The Problem

Gluten found in wheat, barley, rye and other cereal grains as well as casein found in dairy foods is difficult for the body to digest which, if not addressed, can result in serious health issues. Gluten (composed of gliadin and glutenin proteins) and casein contain amino acid sequences unusually high in the amino acid, proline. These proline-dense regions exhibit structural features that cause folding and helical cross-linking of the protein.[1] Researchers have identified the structural anomalies of the gluten and casein molecules as preventing hydrolysis by the body’s gastric, pancreatic and intestinal brush border proteases.[2,3] In addition, deficiencies in certain proteases, such as intestinal dipeptidyl peptidase, has been observed in individuals suffering from gluten sensitivities.[4] Incomplete digestion of gluten and casein damages the intestinal villi resulting in malabsorption of nutrients, inflammation with its associated discomfort (gluten intolerance) and, in extreme cases, a systemic immune response (celiac disease).[5,6]

The Solution

ProteaseGL™ is a powerful combination of proteases and peptidases capable of thoroughly digesting gluten and casein.* Avoiding foods containing grains and dairy may seem like the easiest solution to gluten and casein sensitivities or intolerance. Unfortunately, ingredients derived from grains and dairy are often used for nutritional or processing purposes in other common foods, medications and dietary supplements and may not be clearly identified on the label.[7-9]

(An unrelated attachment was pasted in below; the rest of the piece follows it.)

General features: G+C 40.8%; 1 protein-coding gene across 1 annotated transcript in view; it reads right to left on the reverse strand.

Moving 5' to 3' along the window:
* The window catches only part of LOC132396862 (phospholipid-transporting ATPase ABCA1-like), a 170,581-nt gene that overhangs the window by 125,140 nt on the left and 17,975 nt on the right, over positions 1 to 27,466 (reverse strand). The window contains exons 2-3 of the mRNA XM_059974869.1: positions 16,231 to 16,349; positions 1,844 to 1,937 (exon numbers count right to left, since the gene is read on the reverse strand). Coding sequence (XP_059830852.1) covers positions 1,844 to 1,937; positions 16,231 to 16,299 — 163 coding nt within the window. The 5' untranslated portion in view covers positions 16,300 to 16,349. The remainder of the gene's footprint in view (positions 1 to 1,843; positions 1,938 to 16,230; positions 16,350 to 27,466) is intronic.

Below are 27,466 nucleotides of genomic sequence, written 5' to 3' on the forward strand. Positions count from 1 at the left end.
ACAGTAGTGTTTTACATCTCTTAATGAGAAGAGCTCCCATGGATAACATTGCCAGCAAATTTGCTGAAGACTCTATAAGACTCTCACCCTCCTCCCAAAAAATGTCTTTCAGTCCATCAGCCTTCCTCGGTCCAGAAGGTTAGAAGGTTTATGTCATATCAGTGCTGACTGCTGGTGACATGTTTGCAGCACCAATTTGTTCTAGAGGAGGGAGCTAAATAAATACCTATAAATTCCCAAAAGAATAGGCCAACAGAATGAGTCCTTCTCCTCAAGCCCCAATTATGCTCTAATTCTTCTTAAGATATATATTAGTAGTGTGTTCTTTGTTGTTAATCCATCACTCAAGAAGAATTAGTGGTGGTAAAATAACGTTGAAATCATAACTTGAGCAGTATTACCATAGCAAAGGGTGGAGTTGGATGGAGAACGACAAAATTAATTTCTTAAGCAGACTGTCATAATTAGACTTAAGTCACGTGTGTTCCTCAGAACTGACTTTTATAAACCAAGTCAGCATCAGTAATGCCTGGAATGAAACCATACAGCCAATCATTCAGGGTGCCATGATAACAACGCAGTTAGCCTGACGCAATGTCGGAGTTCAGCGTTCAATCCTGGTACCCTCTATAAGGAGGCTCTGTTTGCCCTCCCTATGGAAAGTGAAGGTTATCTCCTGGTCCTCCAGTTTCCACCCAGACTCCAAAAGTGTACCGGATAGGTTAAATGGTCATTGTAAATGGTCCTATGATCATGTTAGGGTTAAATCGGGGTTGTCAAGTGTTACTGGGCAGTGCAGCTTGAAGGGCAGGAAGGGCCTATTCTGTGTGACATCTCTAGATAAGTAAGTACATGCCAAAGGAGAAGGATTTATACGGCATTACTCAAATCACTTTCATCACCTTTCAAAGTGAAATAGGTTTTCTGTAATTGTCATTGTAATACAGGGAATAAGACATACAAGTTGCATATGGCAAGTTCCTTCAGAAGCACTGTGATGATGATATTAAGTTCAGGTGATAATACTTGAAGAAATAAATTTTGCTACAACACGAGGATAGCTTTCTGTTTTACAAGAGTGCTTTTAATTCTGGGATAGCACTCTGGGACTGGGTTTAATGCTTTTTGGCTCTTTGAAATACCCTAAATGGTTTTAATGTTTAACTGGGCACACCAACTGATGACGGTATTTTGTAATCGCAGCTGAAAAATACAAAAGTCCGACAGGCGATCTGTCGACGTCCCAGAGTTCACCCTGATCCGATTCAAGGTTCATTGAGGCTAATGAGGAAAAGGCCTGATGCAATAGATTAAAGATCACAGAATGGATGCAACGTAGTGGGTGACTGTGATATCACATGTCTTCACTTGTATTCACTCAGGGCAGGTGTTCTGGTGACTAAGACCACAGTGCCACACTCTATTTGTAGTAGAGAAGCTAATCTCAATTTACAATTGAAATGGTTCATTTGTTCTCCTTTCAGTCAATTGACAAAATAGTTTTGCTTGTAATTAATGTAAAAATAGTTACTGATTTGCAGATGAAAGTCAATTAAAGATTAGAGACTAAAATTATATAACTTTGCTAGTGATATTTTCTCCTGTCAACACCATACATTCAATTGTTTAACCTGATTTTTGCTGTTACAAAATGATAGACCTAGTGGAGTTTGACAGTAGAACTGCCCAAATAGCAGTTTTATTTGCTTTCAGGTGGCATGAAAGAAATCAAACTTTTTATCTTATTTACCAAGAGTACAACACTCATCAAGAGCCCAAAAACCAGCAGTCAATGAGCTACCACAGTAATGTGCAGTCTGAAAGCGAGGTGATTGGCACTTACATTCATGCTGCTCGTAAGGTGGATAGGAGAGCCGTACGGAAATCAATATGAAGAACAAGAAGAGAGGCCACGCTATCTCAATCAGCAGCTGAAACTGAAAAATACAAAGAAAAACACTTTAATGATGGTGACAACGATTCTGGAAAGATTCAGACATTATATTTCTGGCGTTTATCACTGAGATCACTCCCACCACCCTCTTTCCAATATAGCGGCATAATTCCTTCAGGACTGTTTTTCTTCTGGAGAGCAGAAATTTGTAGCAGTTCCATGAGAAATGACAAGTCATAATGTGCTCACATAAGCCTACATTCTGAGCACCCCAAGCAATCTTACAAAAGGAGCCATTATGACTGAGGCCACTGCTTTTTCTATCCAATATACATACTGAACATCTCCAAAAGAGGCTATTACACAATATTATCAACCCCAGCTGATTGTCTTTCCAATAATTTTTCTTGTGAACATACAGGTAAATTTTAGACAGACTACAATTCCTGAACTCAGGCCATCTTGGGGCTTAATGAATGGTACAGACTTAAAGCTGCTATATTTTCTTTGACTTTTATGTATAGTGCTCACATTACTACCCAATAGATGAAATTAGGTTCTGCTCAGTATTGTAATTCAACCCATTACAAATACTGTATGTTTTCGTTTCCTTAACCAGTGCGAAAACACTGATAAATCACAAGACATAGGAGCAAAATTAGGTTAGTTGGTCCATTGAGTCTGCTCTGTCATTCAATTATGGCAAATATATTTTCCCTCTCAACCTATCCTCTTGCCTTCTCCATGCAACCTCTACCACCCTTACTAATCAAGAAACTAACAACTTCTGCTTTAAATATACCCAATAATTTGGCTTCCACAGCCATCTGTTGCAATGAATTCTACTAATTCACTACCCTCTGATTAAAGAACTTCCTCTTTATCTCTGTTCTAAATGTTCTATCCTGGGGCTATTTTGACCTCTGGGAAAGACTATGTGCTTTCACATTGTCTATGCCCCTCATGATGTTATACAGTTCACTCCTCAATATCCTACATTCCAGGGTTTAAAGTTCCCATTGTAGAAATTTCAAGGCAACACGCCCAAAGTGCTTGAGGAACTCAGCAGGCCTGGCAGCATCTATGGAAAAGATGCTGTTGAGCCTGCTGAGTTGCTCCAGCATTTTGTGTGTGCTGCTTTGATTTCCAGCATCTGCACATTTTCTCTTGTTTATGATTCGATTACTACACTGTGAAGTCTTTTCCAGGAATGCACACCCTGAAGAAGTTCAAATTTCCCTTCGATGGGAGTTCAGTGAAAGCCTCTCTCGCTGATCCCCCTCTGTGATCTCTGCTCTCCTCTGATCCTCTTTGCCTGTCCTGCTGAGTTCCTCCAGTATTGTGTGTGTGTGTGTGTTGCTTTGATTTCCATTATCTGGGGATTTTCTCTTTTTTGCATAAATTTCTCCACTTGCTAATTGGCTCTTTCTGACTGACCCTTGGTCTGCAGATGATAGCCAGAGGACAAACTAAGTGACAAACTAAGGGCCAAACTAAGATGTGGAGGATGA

REFERENCES

  1. Sollid LM, Khosla C. Novel therapies for coeliac disease. J Intern Med. 2011 Jun;269(6):604-13.
  2. Hausch F, Shan L, Santiago NA, Gray GM, Khosla C. Intestinal digestive resistance of immunodominant gliadin peptides. Am J Physiol Gastrointest Liver Physiol. 2002 Oct;283(4):G996-G1003.
  3. Shan L et al. Structural basis for gluten intolerance in celiac sprue. Science. 2002 Sep 27; 297(5590):2275-9.
  4. Garcia-Horsman JA. Deficient activity of mammalian prolyl oligopeptidase on the immunoactive peptide digestion in coeliac disease. Scand J Gastroenterol. 2007 May; 42(5):562-71.
  5. Matysiak-Budnik T. Alterations of the intestinal transport and processing of gliadin peptides in celiac disease. 2003 Sep; 125(3):696-707.
  6. Sapone et al. Spectrum of gluten-related disorders: consensus on new nomenclature and classification. BMC Medicine 2012; 10:13.
  7. Matoori S, Fuhrmann G, Leroux JC. Celiac disease: A challenging disease for pharmaceutical scientists. Pharm Res 2013; 30:619-26.
  8. Miletic ID, Miletic VD, Sattely-Miller EA, Schiffman SS. Identification of gliadin presence in pharmaceutical products. J Pediatr Gastroenterol Nutr. 1994 Jul;19(1):27-33.
  9. Saturni L, Ferretti G, Bacchetti T.The Gluten-Free Diet: Safety and Nutritional Quality. Nutrients. 2010 Jan; 2(.1): 16–34.
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